I had been waiting and hoping for this moment for a long time. Now that it had arrived, I was unsure what to do or to think about it. I wrapped up the test in toilet paper, put it back into the box, hid it in the suitcase, and climbed back into bed with a racing mind.
When my husband woke up, I told him “happy birthday” but I did not share the news. Instead, we went through the same motions of the previous two mornings. We went downstairs and had a quiet breakfast. I avoided my usual coffee, but my husband didn’t seem to notice. Our time in Canada had ended, so we packed our suitcase and headed toward the ferry. As we climbed aboard and looked back out over the misty city, my husband said, “You know, if we ever have a girl, maybe we could name her Victoria after this city.” I still didn’t share the news. Once into the Puget Sound, we watched for whales and pointed at antelope darting from cliffs on nearby islands. Although I felt that words might jump out of me, I still didn’t share the news.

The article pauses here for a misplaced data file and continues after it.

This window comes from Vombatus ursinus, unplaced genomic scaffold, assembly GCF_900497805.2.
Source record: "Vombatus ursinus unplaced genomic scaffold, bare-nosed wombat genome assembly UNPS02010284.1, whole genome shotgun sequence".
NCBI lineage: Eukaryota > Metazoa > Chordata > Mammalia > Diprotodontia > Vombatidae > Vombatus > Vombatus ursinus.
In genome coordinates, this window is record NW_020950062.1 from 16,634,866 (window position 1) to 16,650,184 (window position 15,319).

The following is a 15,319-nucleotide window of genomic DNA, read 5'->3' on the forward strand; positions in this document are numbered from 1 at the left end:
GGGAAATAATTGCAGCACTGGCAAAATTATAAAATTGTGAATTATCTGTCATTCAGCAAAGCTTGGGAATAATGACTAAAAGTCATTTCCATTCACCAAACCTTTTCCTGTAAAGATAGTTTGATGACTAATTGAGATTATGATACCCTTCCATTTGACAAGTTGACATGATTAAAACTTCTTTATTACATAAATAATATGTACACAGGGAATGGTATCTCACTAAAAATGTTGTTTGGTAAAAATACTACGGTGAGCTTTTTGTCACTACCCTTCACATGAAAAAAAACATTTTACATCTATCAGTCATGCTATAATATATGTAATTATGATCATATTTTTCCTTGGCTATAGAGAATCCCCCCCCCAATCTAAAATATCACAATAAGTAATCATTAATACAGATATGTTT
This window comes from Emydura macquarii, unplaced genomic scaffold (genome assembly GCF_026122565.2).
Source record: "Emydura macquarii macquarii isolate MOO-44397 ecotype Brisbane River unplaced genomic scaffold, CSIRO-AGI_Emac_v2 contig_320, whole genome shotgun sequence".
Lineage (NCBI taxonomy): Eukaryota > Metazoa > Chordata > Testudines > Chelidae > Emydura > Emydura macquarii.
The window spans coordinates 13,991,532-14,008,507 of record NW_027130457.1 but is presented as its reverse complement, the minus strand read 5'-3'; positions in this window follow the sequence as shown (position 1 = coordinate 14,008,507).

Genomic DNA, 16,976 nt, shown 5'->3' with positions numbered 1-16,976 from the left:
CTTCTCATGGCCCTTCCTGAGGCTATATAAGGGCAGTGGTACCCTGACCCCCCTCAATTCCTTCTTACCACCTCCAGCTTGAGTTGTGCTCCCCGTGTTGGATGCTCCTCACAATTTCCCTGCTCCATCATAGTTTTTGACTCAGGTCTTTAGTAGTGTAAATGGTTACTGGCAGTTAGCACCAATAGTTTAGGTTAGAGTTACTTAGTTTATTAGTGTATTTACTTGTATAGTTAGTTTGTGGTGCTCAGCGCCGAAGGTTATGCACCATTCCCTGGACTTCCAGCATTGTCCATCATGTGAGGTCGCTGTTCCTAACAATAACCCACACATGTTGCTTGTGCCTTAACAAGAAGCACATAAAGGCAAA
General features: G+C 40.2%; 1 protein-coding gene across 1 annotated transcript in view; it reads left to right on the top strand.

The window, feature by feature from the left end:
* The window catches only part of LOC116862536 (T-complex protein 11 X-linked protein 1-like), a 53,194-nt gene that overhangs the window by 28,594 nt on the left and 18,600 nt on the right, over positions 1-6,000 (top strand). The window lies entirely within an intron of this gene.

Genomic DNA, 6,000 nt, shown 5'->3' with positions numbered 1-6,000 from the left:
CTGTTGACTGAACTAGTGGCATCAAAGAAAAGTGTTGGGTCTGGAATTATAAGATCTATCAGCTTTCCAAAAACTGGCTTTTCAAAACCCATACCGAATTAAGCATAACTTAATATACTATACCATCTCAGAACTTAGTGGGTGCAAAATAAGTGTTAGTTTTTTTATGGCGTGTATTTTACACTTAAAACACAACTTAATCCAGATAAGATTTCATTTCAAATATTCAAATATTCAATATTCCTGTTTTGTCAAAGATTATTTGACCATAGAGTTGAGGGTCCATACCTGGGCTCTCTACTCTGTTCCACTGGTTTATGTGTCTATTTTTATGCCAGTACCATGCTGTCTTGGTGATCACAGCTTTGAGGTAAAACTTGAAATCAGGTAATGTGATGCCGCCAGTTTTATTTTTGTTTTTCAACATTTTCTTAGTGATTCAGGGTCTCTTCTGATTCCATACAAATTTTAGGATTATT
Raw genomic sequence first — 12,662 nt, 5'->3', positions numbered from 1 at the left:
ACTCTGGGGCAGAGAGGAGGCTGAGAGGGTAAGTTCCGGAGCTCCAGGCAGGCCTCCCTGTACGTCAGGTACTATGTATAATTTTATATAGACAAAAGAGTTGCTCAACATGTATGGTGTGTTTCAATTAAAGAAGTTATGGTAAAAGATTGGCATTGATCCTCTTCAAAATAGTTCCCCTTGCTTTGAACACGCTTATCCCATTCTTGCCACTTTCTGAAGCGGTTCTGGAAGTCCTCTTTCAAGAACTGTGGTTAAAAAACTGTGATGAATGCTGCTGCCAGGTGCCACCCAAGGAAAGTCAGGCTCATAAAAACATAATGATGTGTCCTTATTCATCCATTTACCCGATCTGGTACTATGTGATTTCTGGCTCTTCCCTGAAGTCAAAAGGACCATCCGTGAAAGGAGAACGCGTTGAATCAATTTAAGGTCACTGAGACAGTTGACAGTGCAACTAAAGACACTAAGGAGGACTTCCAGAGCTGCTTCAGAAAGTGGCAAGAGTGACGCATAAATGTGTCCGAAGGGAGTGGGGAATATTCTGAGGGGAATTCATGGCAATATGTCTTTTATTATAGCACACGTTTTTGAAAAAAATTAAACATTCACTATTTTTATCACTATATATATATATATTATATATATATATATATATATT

We arrived in Friday Harbor in the San Juan Islands a few hours later, and as we stepped off the ferry, I saw a nearby bookstore. My request to go inside wasn’t an unusual one for me and so he didn’t notice that I was purposeful once inside. While my husband was looking at books that held his interest, I found a card with a picture from the San Juan Islands and quickly purchased it. Later, I made my husband stand at arms-length as I wrote inside the card.

The exact words are his, and someday, our daughter’s, but in essence, I told him that his birthday gift from me would be a life-changing piece of information. During his 29th year, we would have a baby.